Section of March of the Jabberwocky by Steve Gooch

In the State of Flow.

If you’ve ever seen videos of Pablo Picasso painting on glass or in his studio working, you will see a master at work, totally at one with the brush that glides easily over the surface. Here is a master of what psychologist Mihaly Csikszentmihalyi called flow state (Csikszentmihalyi is often credited with coining the term, but actually it’s been in use in the art community for, well, forever).

What you see in watching Picasso work, or other artists of a similar calibre, is someone in flow; totally immersed in the activity of creation. Given Picasso’s ability with a brush, it would appear that there is little or no judgement taking place as the brush glides from one form into another in a state of acceptance of whatever appears on the canvas or glass before him. But judgement there is. It may not be overtly obvious, but to reach this level of oneness with the process of creation requires an internalising of the process of analysis to such a deep level that it functions automatically, often from a subconscious level.

What Picasso is not doing, is painting as a mindfulness activity. He’s lost in his work, in a state of flow, because it’s required by the work. Once the work or the activity in that moment is completed, the flow is gone. It’s worth noting that when an artist is in a state of flow, there can often be a complete loss of awareness of the passing of time. There can be a loss of awareness of what is happening in the surrounding environment, and this again is the antithesis of mindfulness.

The Benefits of Mindfulness-Based Art

Certainly, art is well documented to be able to create in the practitioner some of the same benefits that are expected from a solid mindfulness practice. Benefits such as resolving stress, depression, anxiety, burnout, etc. are the purview of art therapy, however, not art. But relief from stress and anxiety etc., are not the function of mindfulness and they are not the function of art. They are by-products.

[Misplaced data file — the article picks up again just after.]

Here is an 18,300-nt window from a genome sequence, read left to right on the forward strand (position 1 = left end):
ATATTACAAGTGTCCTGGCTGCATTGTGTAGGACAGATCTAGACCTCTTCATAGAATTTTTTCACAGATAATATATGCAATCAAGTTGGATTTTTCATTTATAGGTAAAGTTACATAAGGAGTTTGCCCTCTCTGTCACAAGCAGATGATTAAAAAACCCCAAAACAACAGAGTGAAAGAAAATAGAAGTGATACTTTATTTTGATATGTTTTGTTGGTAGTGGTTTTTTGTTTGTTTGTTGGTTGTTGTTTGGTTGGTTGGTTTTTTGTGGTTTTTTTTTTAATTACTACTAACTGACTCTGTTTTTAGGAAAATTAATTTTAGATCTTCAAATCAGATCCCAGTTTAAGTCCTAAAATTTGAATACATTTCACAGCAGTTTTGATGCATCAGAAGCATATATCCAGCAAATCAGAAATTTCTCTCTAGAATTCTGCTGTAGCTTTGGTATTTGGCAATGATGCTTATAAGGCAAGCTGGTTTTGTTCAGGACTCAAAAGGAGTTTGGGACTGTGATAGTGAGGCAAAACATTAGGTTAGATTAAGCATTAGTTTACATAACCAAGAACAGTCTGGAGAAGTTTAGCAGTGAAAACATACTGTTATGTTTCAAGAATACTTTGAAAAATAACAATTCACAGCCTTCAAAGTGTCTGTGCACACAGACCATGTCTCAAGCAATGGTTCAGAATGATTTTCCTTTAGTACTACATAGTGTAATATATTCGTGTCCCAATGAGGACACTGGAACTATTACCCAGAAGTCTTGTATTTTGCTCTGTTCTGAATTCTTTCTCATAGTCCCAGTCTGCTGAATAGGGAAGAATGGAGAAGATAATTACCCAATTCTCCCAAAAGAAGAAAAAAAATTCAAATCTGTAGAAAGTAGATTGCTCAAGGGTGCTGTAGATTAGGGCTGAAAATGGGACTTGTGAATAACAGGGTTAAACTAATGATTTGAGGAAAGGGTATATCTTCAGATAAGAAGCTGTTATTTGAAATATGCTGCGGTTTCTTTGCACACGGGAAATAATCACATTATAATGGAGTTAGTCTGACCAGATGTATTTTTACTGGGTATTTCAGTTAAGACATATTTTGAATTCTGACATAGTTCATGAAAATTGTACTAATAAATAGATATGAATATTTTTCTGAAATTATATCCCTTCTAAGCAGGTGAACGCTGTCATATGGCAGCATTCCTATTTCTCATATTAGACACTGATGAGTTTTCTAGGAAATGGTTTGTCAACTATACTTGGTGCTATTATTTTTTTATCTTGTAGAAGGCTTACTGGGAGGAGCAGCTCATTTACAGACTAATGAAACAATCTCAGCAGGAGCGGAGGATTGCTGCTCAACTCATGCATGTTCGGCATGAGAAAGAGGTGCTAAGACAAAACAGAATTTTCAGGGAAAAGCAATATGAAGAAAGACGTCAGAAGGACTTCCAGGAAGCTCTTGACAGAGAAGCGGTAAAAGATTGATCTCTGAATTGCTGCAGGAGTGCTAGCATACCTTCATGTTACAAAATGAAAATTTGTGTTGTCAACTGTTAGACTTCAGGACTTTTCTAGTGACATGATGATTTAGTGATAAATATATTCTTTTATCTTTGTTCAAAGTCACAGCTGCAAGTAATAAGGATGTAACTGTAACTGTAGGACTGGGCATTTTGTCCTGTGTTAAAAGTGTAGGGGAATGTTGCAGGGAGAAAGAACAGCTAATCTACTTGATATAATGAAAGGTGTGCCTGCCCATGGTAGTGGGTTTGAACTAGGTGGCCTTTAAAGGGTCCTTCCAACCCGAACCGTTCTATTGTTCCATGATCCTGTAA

Bringing Mindfulness to Art

Can we use mindfulness in art to enhance the creative process? Yes, we can. By bringing mindfulness to a creative process, we can deliberately move away from the process of judgement and analysis and simply allow a piece to unfold within the broad expanse of our awareness. This can take some doing, as most artists are trained early on to bring their critical and analytical faculties to bear on their creative work and at the same time to balance them with broad acceptance of whatever unfolds. It’s a delicate balancing act of moving constantly between conceptual and perceptual activity.

It’s not easy to abandon the conceptual mind and the roads that it takes us down. Mindfulness can help us do that. Will it improve our creative work? No. but it might help us to trust ourselves more and might bring more clarity and deeper awareness to the creative act.

Originally published at on August 13, 2023.



Steve Gooch

Author of Reiki Jin Kei Do: The Way of Compassion & Wisdom and Mindfulness Meditation and the Art of Reiki. Creativity and Mindset Coach. Artist.